An SBA Offer in Compromise with a “going concern” business is extremely rare and generally the SBA does will not consider this unless settlement arrangements have been made with all other creditors and the business must show it will not be able to operate under its current debt structure.
Yes. The Agency Practice Act (5 U.S. Code Section 500 et seq.) specifically authorizes attorneys in good standing of the bar of the highest court of their State to represent you before the U.S. Small Business Administration, the U.S. Department of Treasury and the Bureau of Fiscal Service. However, if you decide to hire a non-attorney firm or consultant to handle your SBA matter before the aforesaid federal agencies, be advised that this non-attorney firm or consultant are in violation of the Federal Agency Practice Act, and cannot advise you on any legal issues. The problem we have with non-attorney representation for SBA matters in this industry is that we do not believe these non-attorneys have the legal authorization and ability to advise or counsel you on any interpretation of SBA administrative law (such as the SBA’s SOPs, the Code of Federal Regulations (CFRs), SBA OHA decisions, bankruptcy issues, federal/state statutory law or federal case law). In addition, many of these non-attorney representatives are neither affiliate members of NADCO, NAGGL (SBA trade associations) nor authorized to practice before the Department of Treasury pursuant to the Agency Practice Act and Circular 230. Finally, in the event that you need to appeal your case to the SBA Office of Hearings and Appeals in connection with your SBA debt or any adverse decision that may be considered an abuse of discretion, the non-attorney representatives will NOT be able to cite to legal precedent or argue applicable law before the SBA’s Administrative Law Judge (ALJ) as any attempt on their part would arguably be the unauthorized practice of law, and would be useless since these non-attorneys wouldn’t have any clue as to how to proceed with representing your interests in this special forum as these individuals do not have the education, training or experience to administratively litigate your case and protect your interests.
SOP 50 51 2A, Ch. 17, 8-12 states that “[a]ny settlement amount must bear a reasonable relationship to the present value of the estimated amount of recovery available through foreclosure (using a forced sale equivalent value) and enforced collection. This value, combined with the earning potential of the debtor, will form the basis for the offer in compromise.“ Litigative risks” involve answering certain legal questions as to the actual liability of the debtor and will be thoroughly explored by the SBA, if raised properly. The degree of doubt coupled with the potential costs, expenses and time involved in pursuing collection matters will generally determine the acceptable amount for a settlement. Thus, when considering an SBA OIC, it is very important for your qualified representative (who should have a background in litigation and thus be an attorney and have a working knowledge of SBA matters) to be able to advise SBA debtors regarding litigative risks and the costs associated with litigation and how all of these factors can impact the proposed offer to the Federal Government.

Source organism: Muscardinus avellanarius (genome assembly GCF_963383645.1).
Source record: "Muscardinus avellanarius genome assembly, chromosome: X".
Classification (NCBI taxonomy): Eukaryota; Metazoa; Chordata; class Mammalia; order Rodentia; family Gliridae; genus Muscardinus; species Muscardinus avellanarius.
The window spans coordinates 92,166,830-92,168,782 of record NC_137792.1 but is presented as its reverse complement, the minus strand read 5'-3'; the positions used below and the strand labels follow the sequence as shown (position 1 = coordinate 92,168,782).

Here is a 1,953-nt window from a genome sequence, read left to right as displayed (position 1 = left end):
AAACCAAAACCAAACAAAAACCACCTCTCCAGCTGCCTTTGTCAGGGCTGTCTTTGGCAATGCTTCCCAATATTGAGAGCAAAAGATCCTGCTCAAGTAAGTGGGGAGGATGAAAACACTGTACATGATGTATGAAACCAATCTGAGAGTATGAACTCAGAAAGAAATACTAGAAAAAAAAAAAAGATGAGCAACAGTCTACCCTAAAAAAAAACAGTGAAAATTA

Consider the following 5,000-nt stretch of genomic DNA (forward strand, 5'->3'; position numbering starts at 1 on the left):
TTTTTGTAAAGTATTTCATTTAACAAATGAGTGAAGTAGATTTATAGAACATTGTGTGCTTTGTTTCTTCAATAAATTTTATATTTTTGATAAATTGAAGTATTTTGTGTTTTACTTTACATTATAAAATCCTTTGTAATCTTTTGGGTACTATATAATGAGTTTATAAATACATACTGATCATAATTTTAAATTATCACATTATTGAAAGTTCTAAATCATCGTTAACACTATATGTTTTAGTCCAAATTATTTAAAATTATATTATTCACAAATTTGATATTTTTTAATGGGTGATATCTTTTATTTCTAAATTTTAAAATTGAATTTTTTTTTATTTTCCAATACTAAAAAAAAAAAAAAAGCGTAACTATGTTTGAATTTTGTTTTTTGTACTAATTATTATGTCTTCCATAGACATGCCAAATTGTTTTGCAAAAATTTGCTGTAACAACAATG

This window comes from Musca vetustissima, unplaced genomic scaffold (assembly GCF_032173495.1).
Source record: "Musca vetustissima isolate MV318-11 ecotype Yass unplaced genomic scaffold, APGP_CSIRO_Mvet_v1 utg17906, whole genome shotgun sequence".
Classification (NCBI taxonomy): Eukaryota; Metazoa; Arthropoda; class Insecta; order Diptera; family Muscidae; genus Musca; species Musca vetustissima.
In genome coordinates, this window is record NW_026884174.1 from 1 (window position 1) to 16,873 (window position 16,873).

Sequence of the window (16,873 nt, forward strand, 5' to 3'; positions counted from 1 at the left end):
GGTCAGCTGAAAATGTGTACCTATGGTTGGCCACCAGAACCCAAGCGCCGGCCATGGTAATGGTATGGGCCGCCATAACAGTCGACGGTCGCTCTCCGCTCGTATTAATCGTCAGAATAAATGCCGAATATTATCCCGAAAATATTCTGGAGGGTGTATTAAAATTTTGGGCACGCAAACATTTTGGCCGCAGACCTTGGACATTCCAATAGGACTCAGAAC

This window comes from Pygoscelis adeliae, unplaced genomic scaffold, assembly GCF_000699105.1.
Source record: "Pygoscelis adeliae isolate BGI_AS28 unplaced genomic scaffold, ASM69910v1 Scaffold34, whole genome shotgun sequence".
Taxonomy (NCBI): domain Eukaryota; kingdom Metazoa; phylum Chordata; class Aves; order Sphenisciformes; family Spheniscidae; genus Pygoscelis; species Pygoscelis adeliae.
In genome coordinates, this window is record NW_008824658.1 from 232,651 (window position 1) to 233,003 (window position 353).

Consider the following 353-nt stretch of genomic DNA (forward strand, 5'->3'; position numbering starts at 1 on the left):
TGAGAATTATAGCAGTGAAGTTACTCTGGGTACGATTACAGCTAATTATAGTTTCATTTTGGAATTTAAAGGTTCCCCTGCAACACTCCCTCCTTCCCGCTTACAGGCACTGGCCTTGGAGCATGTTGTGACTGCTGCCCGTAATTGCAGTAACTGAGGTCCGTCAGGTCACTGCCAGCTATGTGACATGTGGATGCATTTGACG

A charge off is justified when the SBA has complied with all requirements of collection and liquidation and further collection of any substantial portion of the debt is doubtful. The determination to justify a charge off may be based on one or more of the following:a) All efforts must have been exhausted in cost-effective recovery from:1. Voluntary payments from the borrower;2. Liquidation of collateral;3. Compromise with obligor leaving only a deficiency balance; and4. Consideration has been given to any legal remedies available so that no further reasonable expectation of recovery remains.b) Estimated costs of future collection exceed any anticipated recovery;c) Obligor cannot be located or is judgment proof;d) The Lender/SBA’s rights have expired (e.g., statute of limitations, restrictions of State law, SBA policy);e) Debt is legally without merit;f) Adjudication of a Chapter 7 Bankruptcy as a no asset case, or completion of Chap 11/13 case;g) The inability of the Lender to effect further worthwhile recovery.
An SBA Offer in Compromise is generally on out-of-court work out option for a business which probably needs to shut down and there is no reasonable turnaround plan that can be executed to resurrect it from its current financial quandary. Furthermore, this remedial option is best utilized when it is apparent that the business’s pledged collateral is insufficient to pay off the outstanding loan balance and the personal guarantees of the owners are at stake.